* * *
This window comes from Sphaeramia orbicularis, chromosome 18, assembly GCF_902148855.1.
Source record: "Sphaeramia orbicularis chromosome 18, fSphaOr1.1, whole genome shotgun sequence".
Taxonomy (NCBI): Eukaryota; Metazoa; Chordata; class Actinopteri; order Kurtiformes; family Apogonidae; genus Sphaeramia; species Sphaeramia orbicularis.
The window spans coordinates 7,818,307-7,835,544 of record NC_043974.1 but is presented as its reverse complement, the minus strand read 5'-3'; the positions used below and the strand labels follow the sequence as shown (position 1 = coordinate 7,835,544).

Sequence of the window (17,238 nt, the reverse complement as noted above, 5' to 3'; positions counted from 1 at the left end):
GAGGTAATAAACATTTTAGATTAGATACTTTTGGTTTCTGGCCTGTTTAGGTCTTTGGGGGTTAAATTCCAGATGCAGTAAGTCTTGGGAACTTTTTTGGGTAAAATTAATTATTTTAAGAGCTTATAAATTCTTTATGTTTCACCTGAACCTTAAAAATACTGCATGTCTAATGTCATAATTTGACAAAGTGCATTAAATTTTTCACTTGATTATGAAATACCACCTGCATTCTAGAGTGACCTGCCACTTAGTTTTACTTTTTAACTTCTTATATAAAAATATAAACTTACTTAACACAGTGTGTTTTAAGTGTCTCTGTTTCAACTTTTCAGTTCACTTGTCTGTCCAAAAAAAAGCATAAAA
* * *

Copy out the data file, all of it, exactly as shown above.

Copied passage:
This window comes from Sphaeramia orbicularis, chromosome 18, assembly GCF_902148855.1.
Source record: "Sphaeramia orbicularis chromosome 18, fSphaOr1.1, whole genome shotgun sequence".
Taxonomy (NCBI): Eukaryota; Metazoa; Chordata; class Actinopteri; order Kurtiformes; family Apogonidae; genus Sphaeramia; species Sphaeramia orbicularis.
The window spans coordinates 7,818,307-7,835,544 of record NC_043974.1 but is presented as its reverse complement, the minus strand read 5'-3'; the positions used below and the strand labels follow the sequence as shown (position 1 = coordinate 7,835,544).

Sequence of the window (17,238 nt, the reverse complement as noted above, 5' to 3'; positions counted from 1 at the left end):
GAGGTAATAAACATTTTAGATTAGATACTTTTGGTTTCTGGCCTGTTTAGGTCTTTGGGGGTTAAATTCCAGATGCAGTAAGTCTTGGGAACTTTTTTGGGTAAAATTAATTATTTTAAGAGCTTATAAATTCTTTATGTTTCACCTGAACCTTAAAAATACTGCATGTCTAATGTCATAATTTGACAAAGTGCATTAAATTTTTCACTTGATTATGAAATACCACCTGCATTCTAGAGTGACCTGCCACTTAGTTTTACTTTTTAACTTCTTATATAAAAATATAAACTTACTTAACACAGTGTGTTTTAAGTGTCTCTGTTTCAACTTTTCAGTTCACTTGTCTGTCCAAAAAAAAGCATAAAA